Monday 16 September 2019

Richard Williams, Oscar-winning animator who created Roger Rabbit, dies aged 86

The live-action animated film starring Bob Hoskins saw Williams win a Bafta as well as two Oscars for his work.

Richard Williams has died (Nick Beek-Sanders/PA)
Richard Williams has died (Nick Beek-Sanders/PA)

By Georgina Stubbs, PA

Acclaimed animator Richard Williams, who worked on hit films including Roger Rabbit and the Pink Panther, has died.

The 86-year-old triple Oscar and triple Bafta winner, who was born in Toronto, Canada and moved to Britain in the 1950s, died at his home in Bristol on Friday, his family announced.

Williams was the animation director on the 1988 blockbuster Who Framed Roger Rabbit? – creating characters including Roger and Jessica Rabbit.

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Diana, Princess of Wales meets cartoon star Roger Rabbit and his co-star Bob Hoskins (PA)

The live-action animated film starring Bob Hoskins, saw Williams win a Bafta as well as two Oscars for his work.

Williams also animated the title sequences for the 1970s comedy classics The Return Of The Pink Panther and The Pink Panther Strikes Again, and worked on Casino Royale.

Williams has previously credited Snow White – which he saw at the age of five – as having a “tremendous impression” on him.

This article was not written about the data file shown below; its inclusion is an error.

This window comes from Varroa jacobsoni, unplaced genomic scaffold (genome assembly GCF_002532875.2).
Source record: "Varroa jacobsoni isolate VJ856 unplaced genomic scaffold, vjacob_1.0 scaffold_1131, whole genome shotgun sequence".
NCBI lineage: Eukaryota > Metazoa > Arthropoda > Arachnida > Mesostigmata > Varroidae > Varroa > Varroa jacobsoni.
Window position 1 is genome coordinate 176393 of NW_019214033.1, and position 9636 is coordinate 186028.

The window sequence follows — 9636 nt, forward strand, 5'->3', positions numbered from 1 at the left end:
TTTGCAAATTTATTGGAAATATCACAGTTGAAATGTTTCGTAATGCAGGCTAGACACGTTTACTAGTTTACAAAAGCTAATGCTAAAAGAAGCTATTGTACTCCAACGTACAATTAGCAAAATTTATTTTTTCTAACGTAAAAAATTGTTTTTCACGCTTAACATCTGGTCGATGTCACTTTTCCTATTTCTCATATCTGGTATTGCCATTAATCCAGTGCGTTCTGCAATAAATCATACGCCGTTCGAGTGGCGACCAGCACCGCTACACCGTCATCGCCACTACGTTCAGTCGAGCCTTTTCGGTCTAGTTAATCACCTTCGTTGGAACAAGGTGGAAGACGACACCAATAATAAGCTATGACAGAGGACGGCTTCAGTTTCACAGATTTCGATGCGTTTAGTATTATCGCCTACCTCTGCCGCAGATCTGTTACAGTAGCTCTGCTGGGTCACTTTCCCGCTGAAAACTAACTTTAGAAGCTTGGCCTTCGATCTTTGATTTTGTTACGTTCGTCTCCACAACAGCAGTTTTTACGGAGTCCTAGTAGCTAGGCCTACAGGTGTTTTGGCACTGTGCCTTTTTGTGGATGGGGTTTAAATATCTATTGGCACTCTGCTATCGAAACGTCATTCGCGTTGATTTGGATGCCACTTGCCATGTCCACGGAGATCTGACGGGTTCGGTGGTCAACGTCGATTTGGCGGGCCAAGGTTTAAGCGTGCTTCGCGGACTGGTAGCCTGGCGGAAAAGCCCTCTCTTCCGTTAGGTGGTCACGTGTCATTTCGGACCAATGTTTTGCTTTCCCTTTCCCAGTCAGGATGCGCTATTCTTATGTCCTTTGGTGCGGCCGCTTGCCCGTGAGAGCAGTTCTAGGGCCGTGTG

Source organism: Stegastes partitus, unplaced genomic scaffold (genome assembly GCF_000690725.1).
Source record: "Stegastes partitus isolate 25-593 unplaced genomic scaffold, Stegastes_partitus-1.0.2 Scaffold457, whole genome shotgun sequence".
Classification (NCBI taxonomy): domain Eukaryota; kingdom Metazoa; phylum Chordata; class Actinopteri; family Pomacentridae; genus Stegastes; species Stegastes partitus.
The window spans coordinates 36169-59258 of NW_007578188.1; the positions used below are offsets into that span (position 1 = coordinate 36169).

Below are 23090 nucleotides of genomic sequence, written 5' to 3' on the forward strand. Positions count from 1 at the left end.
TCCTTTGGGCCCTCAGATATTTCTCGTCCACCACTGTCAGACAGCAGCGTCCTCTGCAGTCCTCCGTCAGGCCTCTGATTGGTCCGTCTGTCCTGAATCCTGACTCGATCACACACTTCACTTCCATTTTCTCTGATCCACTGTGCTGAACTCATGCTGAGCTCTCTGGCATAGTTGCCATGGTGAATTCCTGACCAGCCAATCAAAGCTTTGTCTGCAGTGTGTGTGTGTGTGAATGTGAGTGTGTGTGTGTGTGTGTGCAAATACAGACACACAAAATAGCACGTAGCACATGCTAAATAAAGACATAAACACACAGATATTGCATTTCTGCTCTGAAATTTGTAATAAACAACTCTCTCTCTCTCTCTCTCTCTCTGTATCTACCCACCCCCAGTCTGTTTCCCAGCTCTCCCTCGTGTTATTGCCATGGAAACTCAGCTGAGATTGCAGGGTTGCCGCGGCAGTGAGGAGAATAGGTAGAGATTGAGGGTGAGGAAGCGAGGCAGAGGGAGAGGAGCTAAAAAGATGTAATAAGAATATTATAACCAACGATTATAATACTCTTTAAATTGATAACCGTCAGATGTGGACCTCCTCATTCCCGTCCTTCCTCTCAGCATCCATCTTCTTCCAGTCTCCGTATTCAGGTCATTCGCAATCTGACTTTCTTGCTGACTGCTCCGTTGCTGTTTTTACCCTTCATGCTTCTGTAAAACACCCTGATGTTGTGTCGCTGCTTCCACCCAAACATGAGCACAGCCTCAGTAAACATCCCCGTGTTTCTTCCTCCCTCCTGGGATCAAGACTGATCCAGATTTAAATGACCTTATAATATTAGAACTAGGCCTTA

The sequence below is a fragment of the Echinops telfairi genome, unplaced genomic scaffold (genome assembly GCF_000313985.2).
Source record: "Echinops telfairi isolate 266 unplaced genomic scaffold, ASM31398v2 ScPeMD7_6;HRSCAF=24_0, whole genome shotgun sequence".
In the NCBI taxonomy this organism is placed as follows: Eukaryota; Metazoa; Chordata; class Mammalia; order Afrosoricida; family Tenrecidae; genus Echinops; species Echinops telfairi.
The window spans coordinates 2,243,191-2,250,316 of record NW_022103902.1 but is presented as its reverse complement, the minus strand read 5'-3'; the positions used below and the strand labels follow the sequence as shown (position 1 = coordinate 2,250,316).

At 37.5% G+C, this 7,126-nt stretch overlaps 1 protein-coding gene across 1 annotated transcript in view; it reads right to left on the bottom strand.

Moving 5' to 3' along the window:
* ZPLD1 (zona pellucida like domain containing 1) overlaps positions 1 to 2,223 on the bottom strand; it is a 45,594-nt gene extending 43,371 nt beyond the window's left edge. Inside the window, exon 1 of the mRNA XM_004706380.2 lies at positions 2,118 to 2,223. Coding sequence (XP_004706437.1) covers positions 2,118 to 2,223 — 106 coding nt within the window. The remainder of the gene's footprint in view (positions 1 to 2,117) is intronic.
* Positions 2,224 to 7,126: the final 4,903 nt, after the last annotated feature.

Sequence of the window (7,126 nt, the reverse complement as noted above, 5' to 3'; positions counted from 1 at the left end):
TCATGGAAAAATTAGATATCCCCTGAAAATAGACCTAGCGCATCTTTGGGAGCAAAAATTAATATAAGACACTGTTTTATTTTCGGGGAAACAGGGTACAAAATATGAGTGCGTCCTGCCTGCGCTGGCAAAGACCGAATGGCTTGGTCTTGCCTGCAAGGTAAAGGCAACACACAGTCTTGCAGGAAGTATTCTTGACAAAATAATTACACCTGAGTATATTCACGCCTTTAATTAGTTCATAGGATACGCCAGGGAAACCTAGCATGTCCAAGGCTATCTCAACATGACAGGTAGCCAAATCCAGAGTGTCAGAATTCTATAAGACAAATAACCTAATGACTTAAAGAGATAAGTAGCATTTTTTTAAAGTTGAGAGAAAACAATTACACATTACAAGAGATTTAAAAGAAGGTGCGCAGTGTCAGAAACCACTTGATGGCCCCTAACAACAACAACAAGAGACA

“I always wanted, when I was a kid, to get to Disney. I was a clever little fellow so I took my drawings and I eventually got in,” Williams told the BBC in 2008.

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Bob Hoskins starred in Who Framed Roger Rabbit with Charles Fleischer as the voice of Roger (Rex)

“They did a story on me, and I was in there for two days, which you can imagine what it was like for a kid.”

After that he said he was advised to learn how to draw properly and admitted he “lost all interest in animation” until he was 23 – throwing himself into art.

He said he was drawn back to the craft because his “paintings were trying to move”.

His first film, The Little Island, was released in 1958 and scooped a Bafta, and his animated adaptation of Charles Dickens’ A Christmas Carol in 1971 saw him take home his first Oscar.

During his lengthy career, Williams also wrote a how-to book called The Animator’s Survival Kit and was animating and writing until the day he died.

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